Hi ego, nice to see you. This is gonna hurt—but you’re not the only one who can do what you do. I don’t care what any other guru says to make you feel special. You have a zone of genius. Stick to it. Everything else, someone can and likely does do, better than you. This is also where systems come in handy. Systems literally allow someone else to do your job exactly the way you would do it—without having to be the micro-manager that no one can stand working with (really, no one likes a micro manager). All you have to do at that point is explain the standards and trust they will rise to the occasion. And they will. If they don’t? They aren’t the right fit, so cut ties and move on. It feels weird at first, but when you start experiencing more and more of the freedom not having to do #allthethings allows, you’ll never want to take the tasks back again.

You think that you doing it saves you money because you’re not hiring it out:

Time = money. You’re past the point of having to do everything yourself because there was NO money coming in. It’s time your leadership skills and position in your business upgraded along with your revenue. Your zone of genius doesn’t lie in all the things. So you shouldn’t be doing all the things. Now is the time to have those who’s zone of geniuses are the things that aren’t yours do them for you. They’ll get done better (for those of you with egos saying ‘no one does it better than me’…see above and check them at the door), faster, and with more impact than you who isn’t operating in your zone of genius and also has 50 other tasks to be managing or executing on top of it. Those who are better suited to those tasks create more impact which leads to more revenue. Which leads to their roles being paid for and more profit for you. And less stress. And less on your to-do list. And more time with your family or doing the things you want to be doing that don’t include sitting in front of a computer screen or working all day every day.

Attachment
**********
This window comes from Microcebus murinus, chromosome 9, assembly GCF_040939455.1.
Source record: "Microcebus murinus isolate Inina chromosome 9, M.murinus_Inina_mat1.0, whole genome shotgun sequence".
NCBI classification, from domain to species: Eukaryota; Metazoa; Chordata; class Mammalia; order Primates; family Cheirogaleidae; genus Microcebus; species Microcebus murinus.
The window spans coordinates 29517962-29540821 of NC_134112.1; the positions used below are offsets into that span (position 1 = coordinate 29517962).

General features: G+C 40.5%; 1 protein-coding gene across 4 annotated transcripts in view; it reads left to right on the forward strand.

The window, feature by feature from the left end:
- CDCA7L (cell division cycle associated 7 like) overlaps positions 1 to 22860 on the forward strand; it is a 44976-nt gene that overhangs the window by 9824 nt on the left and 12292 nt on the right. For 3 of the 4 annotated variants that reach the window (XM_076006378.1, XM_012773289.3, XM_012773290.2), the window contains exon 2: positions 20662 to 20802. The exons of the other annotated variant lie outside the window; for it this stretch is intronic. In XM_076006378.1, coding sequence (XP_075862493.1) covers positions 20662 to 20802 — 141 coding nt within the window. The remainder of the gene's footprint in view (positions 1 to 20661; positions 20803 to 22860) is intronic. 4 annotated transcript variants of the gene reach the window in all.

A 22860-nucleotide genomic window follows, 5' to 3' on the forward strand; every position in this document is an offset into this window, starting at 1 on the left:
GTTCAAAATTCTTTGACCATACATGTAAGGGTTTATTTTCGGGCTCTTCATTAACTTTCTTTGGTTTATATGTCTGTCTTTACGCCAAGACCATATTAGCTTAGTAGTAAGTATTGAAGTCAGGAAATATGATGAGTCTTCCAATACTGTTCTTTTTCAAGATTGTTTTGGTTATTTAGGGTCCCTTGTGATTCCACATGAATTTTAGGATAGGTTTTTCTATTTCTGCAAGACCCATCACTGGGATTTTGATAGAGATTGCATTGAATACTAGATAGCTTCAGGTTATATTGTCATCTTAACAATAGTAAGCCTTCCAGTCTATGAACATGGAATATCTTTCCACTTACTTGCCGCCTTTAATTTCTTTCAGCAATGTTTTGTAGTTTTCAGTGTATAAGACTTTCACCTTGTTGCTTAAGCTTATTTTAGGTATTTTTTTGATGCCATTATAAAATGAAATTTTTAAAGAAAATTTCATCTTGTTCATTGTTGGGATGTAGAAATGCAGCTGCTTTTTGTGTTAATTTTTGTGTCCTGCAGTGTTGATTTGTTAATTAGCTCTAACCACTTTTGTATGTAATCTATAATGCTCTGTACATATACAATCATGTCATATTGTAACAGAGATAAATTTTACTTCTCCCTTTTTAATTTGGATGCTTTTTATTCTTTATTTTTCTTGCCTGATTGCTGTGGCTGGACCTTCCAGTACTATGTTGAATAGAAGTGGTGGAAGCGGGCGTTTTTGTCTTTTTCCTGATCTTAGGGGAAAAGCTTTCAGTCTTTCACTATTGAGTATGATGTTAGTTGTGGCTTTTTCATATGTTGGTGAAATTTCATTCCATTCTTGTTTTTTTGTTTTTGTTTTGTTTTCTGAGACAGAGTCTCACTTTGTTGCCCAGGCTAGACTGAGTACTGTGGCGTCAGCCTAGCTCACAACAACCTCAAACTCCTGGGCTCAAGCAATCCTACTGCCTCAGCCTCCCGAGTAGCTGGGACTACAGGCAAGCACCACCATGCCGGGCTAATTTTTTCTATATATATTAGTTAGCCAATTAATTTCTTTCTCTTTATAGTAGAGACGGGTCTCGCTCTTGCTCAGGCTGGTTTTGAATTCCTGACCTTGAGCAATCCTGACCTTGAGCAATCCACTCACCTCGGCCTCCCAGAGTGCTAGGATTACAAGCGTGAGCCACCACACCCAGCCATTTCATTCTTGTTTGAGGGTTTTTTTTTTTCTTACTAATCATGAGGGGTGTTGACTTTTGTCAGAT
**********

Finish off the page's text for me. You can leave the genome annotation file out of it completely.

Now, I know there are going to be some of you who read through that and say “but Meghan! That’s a double edged sword! What if the numbers don’t make sense to delegate all those things I insist on not letting go of?” And to that my response is, if you always need to know the outcome before you start, business isn’t for you. At least a business beyond mid 6-figures isn’t for you. Business is an inherent risk. You know that by now. People who have been there before you can say “x will likely lead to y which will likely lead to z” based on their experience, but there is no guarantee. There is never a guarantee. There’s also no reward without risk.

A word to the wise: I don’t recommend this aggressive approach to those who are generating less than $80k in their business. You don’t have a proven system/business model in place yet. You’re working toward it, but until you get there getting EVERYTHING but your zone of genius off your plate isn’t sustainable. Becoming a pro at selling your services/goods is most important in this range so you can get the revenue to reinvest into your growth.

I want you to transition successfully. I want you to be the most badass business owner and leader you can be. Taking your business to levels you’ve only dreamed of is not easy and is not for the faint of heart. You have to be willing to have hard conversations with yourself, know your strengths and weaknesses, be willing to take risks, and know how to trust. Gary Vee and Marie Forleo didn’t get to their level of success because they insist on checking every little thing and handling everything themselves. They let go and handed pieces to the right people for the job. And holy shit, look at what they built because of it.

And it’s totally possible for you too. What are you going to start letting go of next in your business?

Meghan is a marketing and positioning strategist for entrepreneurs who want consistent clients and cash. Connect with Meghan over on her website, or on Instagram